Kitzhaber failed to protect his office's integrity
With his welcome decision to resign on Friday, Gov. John Kitzhabers personal house of cards came tumbling down.
His abdication was assisted by a hard push from leaders of his own party, and even an 11th-hour betrayal from the two people most directly in line behind him Secretary of State Kate Brown and state Treasurer Ted Wheeler.
The governors obstinacy is legendary, so even as he felt intense pressure from his former allies and saw just how few supports remained beneath him, Kitzhaber clung to the notion that he could yet fulfill a four-year term to which he was elected just three months ago. But his exit became inevitable as the evidence mounted that he was inattentive at best and complicit at worst in his fiancees shady financial dealings. Kitzhaber utterly failed to protect the integrity of his office, and for that reason, he deserved to be forced from his position.
With his trademark boots and blue jeans, Kitzhaber was supposed to be the everyman governor the iconic Oregonian. Instead, after all these years, he turned out to be the essence of the arrogant politician enamored of his own story and blind to the ethical breaches that now are so obvious to everyone else.
Power breeds a sense of privilege. Despite her modest upbringing, Kitzhabers fiancée, Cylvia Hayes, was quite comfortable traveling among the privileged classes. She bartered her relationship with the governor in return for cold, hard cash.
These transactions were dressed up as consulting jobs and fellowships, but the raw truth is they provided comfort money. In return for making life easier for the governor and first lady, various groups got invited into the inner circle, and the governor was happy to return the favor by hiring some of the people who had hired Hayes.
Cronyism is unfortunately common at the highest places where government, business and the nonprofit worlds intersect. But legal and ethical boundaries are violated when people in this case Hayes are paid to do almost nothing, and when a public offices standard procedures are bent, mangled and broken to accommodate unprincipled actions.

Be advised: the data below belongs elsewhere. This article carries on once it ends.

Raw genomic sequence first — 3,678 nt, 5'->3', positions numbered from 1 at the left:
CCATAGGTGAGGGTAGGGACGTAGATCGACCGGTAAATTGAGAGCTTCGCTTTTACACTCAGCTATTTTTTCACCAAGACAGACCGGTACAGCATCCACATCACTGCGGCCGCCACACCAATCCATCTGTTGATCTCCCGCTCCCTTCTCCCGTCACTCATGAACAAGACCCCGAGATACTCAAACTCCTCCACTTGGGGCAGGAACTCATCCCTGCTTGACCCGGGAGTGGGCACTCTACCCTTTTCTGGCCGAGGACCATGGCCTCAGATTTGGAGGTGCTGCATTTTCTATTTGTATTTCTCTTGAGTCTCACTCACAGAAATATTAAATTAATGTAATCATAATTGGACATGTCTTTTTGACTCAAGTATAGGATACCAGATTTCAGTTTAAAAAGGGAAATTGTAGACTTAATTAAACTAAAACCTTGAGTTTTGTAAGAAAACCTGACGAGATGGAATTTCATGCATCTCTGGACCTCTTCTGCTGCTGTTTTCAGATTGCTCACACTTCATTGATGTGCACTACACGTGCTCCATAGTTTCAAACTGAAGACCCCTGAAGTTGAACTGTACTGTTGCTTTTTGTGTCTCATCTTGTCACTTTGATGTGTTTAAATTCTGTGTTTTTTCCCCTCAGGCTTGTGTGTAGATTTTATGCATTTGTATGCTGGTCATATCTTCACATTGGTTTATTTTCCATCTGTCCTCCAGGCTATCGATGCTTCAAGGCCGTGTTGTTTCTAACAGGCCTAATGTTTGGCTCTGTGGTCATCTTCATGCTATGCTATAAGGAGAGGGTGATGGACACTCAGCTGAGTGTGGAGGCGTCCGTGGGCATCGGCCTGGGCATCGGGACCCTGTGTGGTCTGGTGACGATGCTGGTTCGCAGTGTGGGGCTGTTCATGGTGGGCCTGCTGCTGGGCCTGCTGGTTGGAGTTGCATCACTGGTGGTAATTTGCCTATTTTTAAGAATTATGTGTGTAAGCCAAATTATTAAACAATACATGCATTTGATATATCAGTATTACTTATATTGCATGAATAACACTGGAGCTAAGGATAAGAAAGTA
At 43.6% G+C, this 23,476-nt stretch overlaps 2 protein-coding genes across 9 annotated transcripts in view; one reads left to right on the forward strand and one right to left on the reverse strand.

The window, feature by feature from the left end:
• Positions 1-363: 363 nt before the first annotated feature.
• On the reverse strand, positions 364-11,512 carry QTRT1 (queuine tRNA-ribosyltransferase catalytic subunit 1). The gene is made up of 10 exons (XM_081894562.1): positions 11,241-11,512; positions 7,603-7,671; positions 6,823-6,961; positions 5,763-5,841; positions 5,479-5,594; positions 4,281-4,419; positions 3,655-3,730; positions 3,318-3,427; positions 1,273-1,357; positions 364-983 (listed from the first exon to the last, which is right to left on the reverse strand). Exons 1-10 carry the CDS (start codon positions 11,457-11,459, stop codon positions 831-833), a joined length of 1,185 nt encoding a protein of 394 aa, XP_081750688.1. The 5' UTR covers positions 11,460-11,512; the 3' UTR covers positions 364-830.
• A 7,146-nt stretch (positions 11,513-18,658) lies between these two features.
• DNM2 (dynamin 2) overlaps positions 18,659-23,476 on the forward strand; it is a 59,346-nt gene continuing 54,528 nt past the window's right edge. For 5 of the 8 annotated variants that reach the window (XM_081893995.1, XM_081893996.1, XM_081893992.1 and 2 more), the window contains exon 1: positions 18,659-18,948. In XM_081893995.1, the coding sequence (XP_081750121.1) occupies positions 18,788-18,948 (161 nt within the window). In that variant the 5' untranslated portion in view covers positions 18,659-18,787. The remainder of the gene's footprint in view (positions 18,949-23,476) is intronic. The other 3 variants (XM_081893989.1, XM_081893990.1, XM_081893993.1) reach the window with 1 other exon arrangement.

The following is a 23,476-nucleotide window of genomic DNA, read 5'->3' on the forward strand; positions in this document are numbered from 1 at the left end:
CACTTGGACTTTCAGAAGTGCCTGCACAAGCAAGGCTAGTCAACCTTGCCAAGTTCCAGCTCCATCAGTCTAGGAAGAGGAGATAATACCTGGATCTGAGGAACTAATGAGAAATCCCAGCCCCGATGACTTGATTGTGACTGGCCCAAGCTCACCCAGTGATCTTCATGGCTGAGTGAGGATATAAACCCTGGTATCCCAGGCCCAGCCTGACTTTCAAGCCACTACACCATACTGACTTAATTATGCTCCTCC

As we all know by now, those things occurred in the Kitzhaber administration. The attempts at damage control spiraled into a full-blown cover-up. The medias public records requests were stonewalled, emails were withheld and investigations were delayed.
Pressure on the governor intensified following Willamette Weeks initial reporting in the fall about Hayes contracts and conflicts of interest. Then, the dam broke over Kitzhaber when the Pamplin Media/EO Media groups capital bureau reported two weeks ago that Hayes had received $118,000 in income from a nonprofit group seeking to influence state policy.
So, like Neil Goldschmidt, Bob Packwood, David Wu and so many others before him, Kitzhaber leaves Oregons stage with his reputation tattered, not by the public policies he pursued, but by the poor personal decisions he made. The positive accomplishments of his career will be remembered, but theyll always be accompanied with an asterisk referring to his downfall.
The governor brought this on himself by staying too long and indulging too deeply in the advantages of power. He may yet have to pay an even larger price, as legal investigations will and should continue beyond his tenure as governor.
For now, however, the states attention turns to the next governor, Kate Brown, who was elected to perform a much different job as secretary of state. As a former Senate majority leader, Brown understands the legislative process, which will serve her well as she attempts to move Salem beyond the vast distraction that John Kitzhaber created.
For the most part, Brown would be wise to differentiate herself from her predecessor as she takes over the governors office for the next two years. In one respect, though, we hope she follows a similar path. In his third term as governor, Kitzhaber displayed a political moderation not evident in his earlier stints as the states chief executive.
But with the Democrats now controlling both legislative chambers with large majorities, and a classic Portland liberal moving into Mahonia Hall, the risk of overreaching is high. Brown must remember she is the governor of all of Oregon and give close consideration to the reasons some people disagree with her.
Single-party rule in Salem can foster an arrogance of its own kind, but Brown must understand, particularly after watching the Kitzhaber administration self-destruct, that humility, not hubris, is the key to true leadership.
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